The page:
- Communicating when the type or degree of sexual activity changes.
- Speaking up if you’re uncomfortable and checking in with your partner before continuing or advancing sexual activity.
- YOU CAN CHANGE YOUR MIND AT ANY TIME – just because you initially gave consent does not mean that you have to continue engaging in a sexual activity that makes you uncomfortable.
Misconceptions about what consent actually is can contribute to the prevalence of sexual violence on campus. So let’s take a look at what consent is NOT to really make sure we understand it.
- Refusing to accept or acknowledge someone saying “No”
- Assuming that someone’s clothes, flirting, or kissing is an invitation to have sex or any other sexual activity
- Minors who are under the legal age of consent CANNOT GIVE CONSENT
- Someone being incapacitated or under the influence of drugs/alcohol
- Pressuring someone into sexual activity through fear or intimidation
- Thinking that you have consent to engage in a sexual act because someone gave consent in the past.
- Assuming that because you are in a relationship with someone means that you are entitled to sex with that partner.
Lack of consent is a defining factor of sexual assault, and it’s important to understand what it is and how to appropriately ask for consent. Again, this is consent.
College-aged victims of sexual violence are also less likely to report their experience to law enforcement. This can be for a multitude of reasons, some of which include fear of not being believed, blaming themselves (even though it is NOT their fault), and potentially fear of running into their perpetrator on campus after reporting.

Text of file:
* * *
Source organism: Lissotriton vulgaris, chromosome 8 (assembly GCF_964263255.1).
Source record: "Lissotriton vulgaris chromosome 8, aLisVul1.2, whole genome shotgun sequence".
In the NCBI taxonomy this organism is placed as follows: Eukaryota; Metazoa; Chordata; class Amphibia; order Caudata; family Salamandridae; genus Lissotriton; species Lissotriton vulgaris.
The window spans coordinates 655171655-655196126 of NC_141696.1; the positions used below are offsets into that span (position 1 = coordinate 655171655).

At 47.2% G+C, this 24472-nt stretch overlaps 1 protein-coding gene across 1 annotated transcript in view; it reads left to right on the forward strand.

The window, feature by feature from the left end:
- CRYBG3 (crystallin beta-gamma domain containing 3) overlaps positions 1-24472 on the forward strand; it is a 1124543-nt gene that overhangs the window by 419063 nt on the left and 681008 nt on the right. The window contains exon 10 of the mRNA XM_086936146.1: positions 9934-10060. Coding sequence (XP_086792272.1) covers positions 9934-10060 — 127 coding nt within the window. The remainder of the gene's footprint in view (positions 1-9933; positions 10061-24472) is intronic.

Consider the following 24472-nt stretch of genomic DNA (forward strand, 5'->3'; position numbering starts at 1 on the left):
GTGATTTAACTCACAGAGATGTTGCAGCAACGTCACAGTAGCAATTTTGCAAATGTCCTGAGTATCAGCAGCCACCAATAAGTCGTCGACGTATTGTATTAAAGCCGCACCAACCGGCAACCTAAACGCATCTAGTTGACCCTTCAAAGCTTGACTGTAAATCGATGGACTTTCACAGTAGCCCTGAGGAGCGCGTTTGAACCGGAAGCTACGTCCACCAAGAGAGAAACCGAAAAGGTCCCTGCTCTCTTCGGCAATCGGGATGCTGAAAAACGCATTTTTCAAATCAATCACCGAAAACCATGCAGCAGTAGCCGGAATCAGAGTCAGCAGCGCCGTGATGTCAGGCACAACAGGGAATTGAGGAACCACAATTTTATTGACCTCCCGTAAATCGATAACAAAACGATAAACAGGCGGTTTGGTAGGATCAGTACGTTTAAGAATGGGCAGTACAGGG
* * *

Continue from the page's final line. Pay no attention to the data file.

It is important for us as a campus community to understand consent and foster a safe place for individuals to report sexual violence.
National Sexual Assault Hotline: 800-656-HOPE
· 24/7 confidential anonymous support for survivors and loved ones
We know that sexual assault and trauma is complex. It can sometimes be difficult to find help and the information provided here is not exhaustive. Although our physical location is currently closed due to COVID-19, counselors at the Carruth Center for Psychological and Psychiatric Services are still offering telecounseling services for students currently located in West Virginia. Students located outside of West Virginia can access free telehealth services through the Student Support Program (My SSP). You can call us at (304) 293-4431 to schedule an appointment or for more information.
Meet the author
Taylor Allen is a third-year doctoral candidate in Counseling Psychology at WVU. She is a supervised advanced trainee at the Carruth Center, where she provides individual and group counseling to students. She received her master’s degree at Florida State University in Sport Psychology and has worked as a supervised performance coach with collegiate athletes. Outside of school, Taylor can be found at Crossfit, hiking around Morgantown and Ohiopyle (weather permitting), and listening to live music.